IN NOVEMBER ONE of the rising stars of Australia’s governing coalition, Julia Banks, shocked her colleagues by quitting the Liberal party to become an independent. She was sick, she said, of her party’s “cultural and gender bias, bullying and intimidation”. The announcement was a practical blow, further reducing the ranks of a government that was already a minority. But mainly it was an embarrassment, adding credence to the increasingly common complaint that the party is a slough of sexism. In January a second prominent Liberal, Kelly O’Dwyer, announced plans to resign. Last year she had complained that voters see her colleagues as “homophobic, anti-women climate-change deniers”.
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Less than a fifth of Liberal members of the lower house are women—a smaller proportion than 20 years ago. Conditions for the few who remain are rotten. Allegations of harassment have abounded since a moderate prime minister, Malcolm Turnbull, was overthrown in a right-wing coup in August. His redoubtable deputy, Julie Bishop, lost the leadership contest that followed, and several women complained of strong-arming by the putschists. Ms Bishop quit as foreign minister and returned to the backbenches, calling their behaviour “appalling”. There is speculation that she too may resign before the general election due in May.
The Liberals have an inglorious record on these issues. During their most recent stint in opposition, several in their ranks subjected Australia’s first and only female prime minister, Julia Gillard, to a torrent of abuse with sexist undertones. Ms Gillard, who is not married but lives with her partner, should “make an honest woman of herself”, railed Tony Abbott, the Liberal leader at the time. He later gave a speech in front of posters that labelled Ms Gillard a “witch” and a Green senator’s “bitch”.
No party is spotless, however. Sarah Hanson-Young, another Green senator, is suing an independent opponent who directed her to “stop shagging men” during a recent debate on women’s safety. Complaints of toxic masculinity hang over state and local government, too. Labor’s leader in New South Wales resigned last year over allegations that he sexually harassed a journalist at a Christmas party. The mayor of Melbourne was toppled when two colleagues accused him of groping. (Both men deny the claims.)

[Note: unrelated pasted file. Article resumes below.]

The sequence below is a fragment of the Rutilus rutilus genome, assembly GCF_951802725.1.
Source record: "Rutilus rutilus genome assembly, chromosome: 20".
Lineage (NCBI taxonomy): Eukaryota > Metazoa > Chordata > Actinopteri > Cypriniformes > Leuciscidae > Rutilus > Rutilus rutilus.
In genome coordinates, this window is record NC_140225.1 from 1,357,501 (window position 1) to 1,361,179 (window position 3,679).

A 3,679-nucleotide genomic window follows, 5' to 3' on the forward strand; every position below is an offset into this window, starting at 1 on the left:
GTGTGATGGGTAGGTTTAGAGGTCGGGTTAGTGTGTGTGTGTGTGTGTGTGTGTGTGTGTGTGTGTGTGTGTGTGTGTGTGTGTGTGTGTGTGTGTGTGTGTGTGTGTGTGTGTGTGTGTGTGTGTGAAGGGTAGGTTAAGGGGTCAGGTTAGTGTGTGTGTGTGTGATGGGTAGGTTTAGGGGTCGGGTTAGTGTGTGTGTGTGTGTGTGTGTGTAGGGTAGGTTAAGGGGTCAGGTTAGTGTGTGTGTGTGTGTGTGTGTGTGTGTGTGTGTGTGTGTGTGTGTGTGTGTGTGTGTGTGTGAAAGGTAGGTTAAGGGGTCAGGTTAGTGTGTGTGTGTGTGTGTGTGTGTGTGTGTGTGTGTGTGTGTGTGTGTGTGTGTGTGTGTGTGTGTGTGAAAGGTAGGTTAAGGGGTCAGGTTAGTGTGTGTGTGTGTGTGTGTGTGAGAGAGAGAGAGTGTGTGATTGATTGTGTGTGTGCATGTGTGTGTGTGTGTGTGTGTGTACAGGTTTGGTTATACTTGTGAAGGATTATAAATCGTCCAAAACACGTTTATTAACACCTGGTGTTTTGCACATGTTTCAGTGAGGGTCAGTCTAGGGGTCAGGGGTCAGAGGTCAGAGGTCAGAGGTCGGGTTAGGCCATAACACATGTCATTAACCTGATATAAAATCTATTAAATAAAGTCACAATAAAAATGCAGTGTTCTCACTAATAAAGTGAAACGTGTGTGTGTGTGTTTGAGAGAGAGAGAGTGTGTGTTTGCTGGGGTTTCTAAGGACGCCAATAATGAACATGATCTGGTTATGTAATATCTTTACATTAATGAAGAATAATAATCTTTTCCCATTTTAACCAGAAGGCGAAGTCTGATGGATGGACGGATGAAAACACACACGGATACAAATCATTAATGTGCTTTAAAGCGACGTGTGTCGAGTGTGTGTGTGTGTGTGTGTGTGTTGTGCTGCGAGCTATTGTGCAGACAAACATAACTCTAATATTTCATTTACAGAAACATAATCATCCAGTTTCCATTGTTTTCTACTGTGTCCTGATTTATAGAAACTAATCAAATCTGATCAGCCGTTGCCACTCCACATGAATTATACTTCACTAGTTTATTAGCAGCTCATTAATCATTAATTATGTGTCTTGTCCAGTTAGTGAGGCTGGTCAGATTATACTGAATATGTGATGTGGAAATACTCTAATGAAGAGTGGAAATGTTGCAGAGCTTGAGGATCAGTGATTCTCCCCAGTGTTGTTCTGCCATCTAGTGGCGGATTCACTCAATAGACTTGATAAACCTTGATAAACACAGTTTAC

Some politicians believe sexism can be curbed through a new code of parliamentary conduct. A better solution might be to draw more women into politics to start with. In the 1990s the Labor party introduced quotas guaranteeing that women would be selected as candidates in a steadily rising share of left-leaning seats. Almost half its MPs are now female, a nearly fivefold increase since this system was adopted. Labor’s deputy leader, Tanya Plibersek, says this has altered attitudes in her party: “When you have a critical mass, it’s a better workplace for every woman.”
The Liberals have been slow to acknowledge their shortcomings. Some argue that verbal attacks are part of politics and female lawmakers should toughen up. Women in the party say their complaints are met with eye-rolling or accusations of “hysteria”. The leadership rejects quotas on the basis that politicians should be chosen on merit. That is subjective, however, especially for new candidates. Women complain that good female ones are often rejected. “Look at some of the men who have been pre-selected,” scoffs one conservative. “Don’t tell me it’s about merit.”
The Liberals have adopted a target to have equal numbers of male and female MPs by 2025. But unlike Labor’s quotas, this goal is not binding. Few observers think it will be reached. Many of the Liberals’ incumbent women hold marginal seats, which will be lost if the party is trounced in the impending election. So far, the Liberals have selected only six female candidates to contest safe conservative seats, by the count of William Bowe, a political analyst. At that rate, the party may emerge from the election even more male-dominated than it was to start with.